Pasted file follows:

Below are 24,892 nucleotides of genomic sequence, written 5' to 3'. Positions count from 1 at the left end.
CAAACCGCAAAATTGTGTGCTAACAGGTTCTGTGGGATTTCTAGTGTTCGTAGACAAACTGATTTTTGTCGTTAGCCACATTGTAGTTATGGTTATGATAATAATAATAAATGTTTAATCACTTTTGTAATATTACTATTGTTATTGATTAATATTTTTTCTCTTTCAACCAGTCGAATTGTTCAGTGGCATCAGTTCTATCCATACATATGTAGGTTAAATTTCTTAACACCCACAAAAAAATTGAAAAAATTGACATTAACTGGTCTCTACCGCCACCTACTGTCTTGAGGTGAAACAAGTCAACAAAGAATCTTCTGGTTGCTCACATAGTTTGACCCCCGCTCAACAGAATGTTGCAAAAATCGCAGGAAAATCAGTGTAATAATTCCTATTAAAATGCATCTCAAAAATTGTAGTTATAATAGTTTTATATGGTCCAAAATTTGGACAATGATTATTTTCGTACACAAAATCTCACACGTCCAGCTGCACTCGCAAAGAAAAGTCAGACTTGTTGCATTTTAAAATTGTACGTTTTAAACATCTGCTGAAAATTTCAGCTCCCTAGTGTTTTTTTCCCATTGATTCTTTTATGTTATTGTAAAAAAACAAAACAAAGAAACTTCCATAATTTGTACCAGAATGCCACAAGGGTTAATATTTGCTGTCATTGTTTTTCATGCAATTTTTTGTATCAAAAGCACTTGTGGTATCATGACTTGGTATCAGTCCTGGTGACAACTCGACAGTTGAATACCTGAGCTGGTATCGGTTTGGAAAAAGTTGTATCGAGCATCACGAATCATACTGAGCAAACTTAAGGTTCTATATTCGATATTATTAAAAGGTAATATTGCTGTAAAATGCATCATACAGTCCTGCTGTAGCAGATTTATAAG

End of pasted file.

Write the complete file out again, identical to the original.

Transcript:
Below are 24,892 nucleotides of genomic sequence, written 5' to 3'. Positions count from 1 at the left end.
CAAACCGCAAAATTGTGTGCTAACAGGTTCTGTGGGATTTCTAGTGTTCGTAGACAAACTGATTTTTGTCGTTAGCCACATTGTAGTTATGGTTATGATAATAATAATAAATGTTTAATCACTTTTGTAATATTACTATTGTTATTGATTAATATTTTTTCTCTTTCAACCAGTCGAATTGTTCAGTGGCATCAGTTCTATCCATACATATGTAGGTTAAATTTCTTAACACCCACAAAAAAATTGAAAAAATTGACATTAACTGGTCTCTACCGCCACCTACTGTCTTGAGGTGAAACAAGTCAACAAAGAATCTTCTGGTTGCTCACATAGTTTGACCCCCGCTCAACAGAATGTTGCAAAAATCGCAGGAAAATCAGTGTAATAATTCCTATTAAAATGCATCTCAAAAATTGTAGTTATAATAGTTTTATATGGTCCAAAATTTGGACAATGATTATTTTCGTACACAAAATCTCACACGTCCAGCTGCACTCGCAAAGAAAAGTCAGACTTGTTGCATTTTAAAATTGTACGTTTTAAACATCTGCTGAAAATTTCAGCTCCCTAGTGTTTTTTTCCCATTGATTCTTTTATGTTATTGTAAAAAAACAAAACAAAGAAACTTCCATAATTTGTACCAGAATGCCACAAGGGTTAATATTTGCTGTCATTGTTTTTCATGCAATTTTTTGTATCAAAAGCACTTGTGGTATCATGACTTGGTATCAGTCCTGGTGACAACTCGACAGTTGAATACCTGAGCTGGTATCGGTTTGGAAAAAGTTGTATCGAGCATCACGAATCATACTGAGCAAACTTAAGGTTCTATATTCGATATTATTAAAAGGTAATATTGCTGTAAAATGCATCATACAGTCCTGCTGTAGCAGATTTATAAG